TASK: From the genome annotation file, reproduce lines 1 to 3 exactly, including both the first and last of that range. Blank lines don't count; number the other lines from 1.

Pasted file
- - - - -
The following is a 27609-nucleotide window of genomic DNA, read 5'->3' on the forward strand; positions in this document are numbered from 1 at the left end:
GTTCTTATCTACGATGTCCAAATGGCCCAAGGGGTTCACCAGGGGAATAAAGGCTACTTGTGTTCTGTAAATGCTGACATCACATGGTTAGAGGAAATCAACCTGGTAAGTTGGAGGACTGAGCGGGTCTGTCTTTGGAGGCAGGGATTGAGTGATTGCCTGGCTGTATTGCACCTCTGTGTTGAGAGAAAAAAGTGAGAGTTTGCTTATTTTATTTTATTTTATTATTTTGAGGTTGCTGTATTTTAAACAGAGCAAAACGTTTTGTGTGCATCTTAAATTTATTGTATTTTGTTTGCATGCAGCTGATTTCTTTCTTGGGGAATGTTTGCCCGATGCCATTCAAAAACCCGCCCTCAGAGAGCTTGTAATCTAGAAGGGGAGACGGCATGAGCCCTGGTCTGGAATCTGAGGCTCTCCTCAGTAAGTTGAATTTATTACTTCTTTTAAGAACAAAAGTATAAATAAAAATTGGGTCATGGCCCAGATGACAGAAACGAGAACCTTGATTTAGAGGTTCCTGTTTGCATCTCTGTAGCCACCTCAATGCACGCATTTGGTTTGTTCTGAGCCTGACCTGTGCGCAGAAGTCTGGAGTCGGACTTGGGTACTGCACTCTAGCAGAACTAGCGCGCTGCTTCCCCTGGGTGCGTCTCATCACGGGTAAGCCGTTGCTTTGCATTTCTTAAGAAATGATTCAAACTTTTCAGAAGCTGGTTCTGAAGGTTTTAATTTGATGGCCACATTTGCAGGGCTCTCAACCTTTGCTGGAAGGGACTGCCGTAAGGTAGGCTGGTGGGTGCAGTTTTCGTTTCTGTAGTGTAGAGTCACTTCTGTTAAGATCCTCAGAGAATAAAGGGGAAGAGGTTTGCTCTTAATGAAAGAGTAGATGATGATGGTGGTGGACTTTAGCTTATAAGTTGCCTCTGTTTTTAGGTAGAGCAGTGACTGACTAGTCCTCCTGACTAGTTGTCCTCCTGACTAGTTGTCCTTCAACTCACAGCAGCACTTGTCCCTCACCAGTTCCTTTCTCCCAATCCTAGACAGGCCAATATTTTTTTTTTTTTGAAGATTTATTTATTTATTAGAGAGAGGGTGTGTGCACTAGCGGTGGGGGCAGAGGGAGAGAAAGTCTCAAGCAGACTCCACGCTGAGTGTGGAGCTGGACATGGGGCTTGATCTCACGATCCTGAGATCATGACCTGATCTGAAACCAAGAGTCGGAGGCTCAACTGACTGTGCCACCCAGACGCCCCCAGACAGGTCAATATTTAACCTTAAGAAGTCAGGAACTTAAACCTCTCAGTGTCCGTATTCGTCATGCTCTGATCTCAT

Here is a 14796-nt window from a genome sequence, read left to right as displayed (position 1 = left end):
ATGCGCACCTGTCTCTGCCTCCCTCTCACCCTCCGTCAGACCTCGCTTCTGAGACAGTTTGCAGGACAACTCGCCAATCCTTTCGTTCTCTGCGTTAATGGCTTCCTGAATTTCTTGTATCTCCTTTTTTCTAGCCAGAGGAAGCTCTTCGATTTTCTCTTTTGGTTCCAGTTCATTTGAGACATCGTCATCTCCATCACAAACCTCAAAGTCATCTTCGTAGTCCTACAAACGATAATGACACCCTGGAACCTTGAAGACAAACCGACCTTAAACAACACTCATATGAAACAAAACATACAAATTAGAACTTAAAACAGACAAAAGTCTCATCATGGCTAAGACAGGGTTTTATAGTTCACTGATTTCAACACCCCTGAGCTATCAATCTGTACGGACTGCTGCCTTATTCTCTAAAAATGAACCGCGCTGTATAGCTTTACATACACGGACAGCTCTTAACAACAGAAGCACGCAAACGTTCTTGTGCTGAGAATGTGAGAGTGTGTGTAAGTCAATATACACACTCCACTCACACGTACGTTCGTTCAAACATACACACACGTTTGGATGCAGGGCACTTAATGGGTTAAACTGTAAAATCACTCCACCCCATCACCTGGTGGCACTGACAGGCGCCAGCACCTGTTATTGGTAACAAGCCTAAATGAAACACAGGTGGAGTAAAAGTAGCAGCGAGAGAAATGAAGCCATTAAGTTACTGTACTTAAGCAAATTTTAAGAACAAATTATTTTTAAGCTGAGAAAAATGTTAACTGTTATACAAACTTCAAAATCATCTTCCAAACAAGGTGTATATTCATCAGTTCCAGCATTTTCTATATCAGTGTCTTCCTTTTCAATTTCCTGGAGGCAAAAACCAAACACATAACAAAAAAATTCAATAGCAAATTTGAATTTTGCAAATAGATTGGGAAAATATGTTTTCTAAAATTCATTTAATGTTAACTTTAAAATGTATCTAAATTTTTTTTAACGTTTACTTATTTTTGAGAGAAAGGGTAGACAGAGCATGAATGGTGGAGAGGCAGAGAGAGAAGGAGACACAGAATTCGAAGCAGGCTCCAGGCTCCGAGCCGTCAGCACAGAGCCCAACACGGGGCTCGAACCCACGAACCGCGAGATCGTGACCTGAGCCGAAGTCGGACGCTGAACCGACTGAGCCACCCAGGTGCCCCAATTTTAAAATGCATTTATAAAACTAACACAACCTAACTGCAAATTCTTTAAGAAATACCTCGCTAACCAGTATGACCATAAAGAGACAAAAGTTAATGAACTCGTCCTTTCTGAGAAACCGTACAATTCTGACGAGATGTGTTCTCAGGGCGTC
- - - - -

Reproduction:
The following is a 27609-nucleotide window of genomic DNA, read 5'->3' on the forward strand; positions in this document are numbered from 1 at the left end:
GTTCTTATCTACGATGTCCAAATGGCCCAAGGGGTTCACCAGGGGAATAAAGGCTACTTGTGTTCTGTAAATGCTGACATCACATGGTTAGAGGAAATCAACCTGGTAAGTTGGAGGACTGAGCGGGTCTGTCTTTGGAGGCAGGGATTGAGTGATTGCCTGGCTGTATTGCACCTCTGTGTTGAGAGAAAAAAGTGAGAGTTTGCTTATTTTATTTTATTTTATTATTTTGAGGTTGCTGTATTTTAAACAGAGCAAAACGTTTTGTGTGCATCTTAAATTTATTGTATTTTGTTTGCATGCAGCTGATTTCTTTCTTGGGGAATGTTTGCCCGATGCCATTCAAAAACCCGCCCTCAGAGAGCTTGTAATCTAGAAGGGGAGACGGCATGAGCCCTGGTCTGGAATCTGAGGCTCTCCTCAGTAAGTTGAATTTATTACTTCTTTTAAGAACAAAAGTATAAATAAAAATTGGGTCATGGCCCAGATGACAGAAACGAGAACCTTGATTTAGAGGTTCCTGTTTGCATCTCTGTAGCCACCTCAATGCACGCATTTGGTTTGTTCTGAGCCTGACCTGTGCGCAGAAGTCTGGAGTCGGACTTGGGTACTGCACTCTAGCAGAACTAGCGCGCTGCTTCCCCTGGGTGCGTCTCATCACGGGTAAGCCGTTGCTTTGCATTTCTTAAGAAATGATTCAAACTTTTCAGAAGCTGGTTCTGAAGGTTTTAATTTGATGGCCACATTTGCAGGGCTCTCAACCTTTGCTGGAAGGGACTGCCGTAAGGTAGGCTGGTGGGTGCAGTTTTCGTTTCTGTAGTGTAGAGTCACTTCTGTTAAGATCCTCAGAGAATAAAGGGGAAGAGGTTTGCTCTTAATGAAAGAGTAGATGATGATGGTGGTGGACTTTAGCTTATAAGTTGCCTCTGTTTTTAGGTAGAGCAGTGACTGACTAGTCCTCCTGACTAGTTGTCCTCCTGACTAGTTGTCCTTCAACTCACAGCAGCACTTGTCCCTCACCAGTTCCTTTCTCCCAATCCTAGACAGGCCAATATTTTTTTTTTTTTGAAGATTTATTTATTTATTAGAGAGAGGGTGTGTGCACTAGCGGTGGGGGCAGAGGGAGAGAAAGTCTCAAGCAGACTCCACGCTGAGTGTGGAGCTGGACATGGGGCTTGATCTCACGATCCTGAGATCATGACCTGATCTGAAACCAAGAGTCGGAGGCTCAACTGACTGTGCCACCCAGACGCCCCCAGACAGGTCAATATTTAACCTTAAGAAGTCAGGAACTTAAACCTCTCAGTGTCCGTATTCGTCATGCTCTGATCTCAT

Here is a 14796-nt window from a genome sequence, read left to right as displayed (position 1 = left end):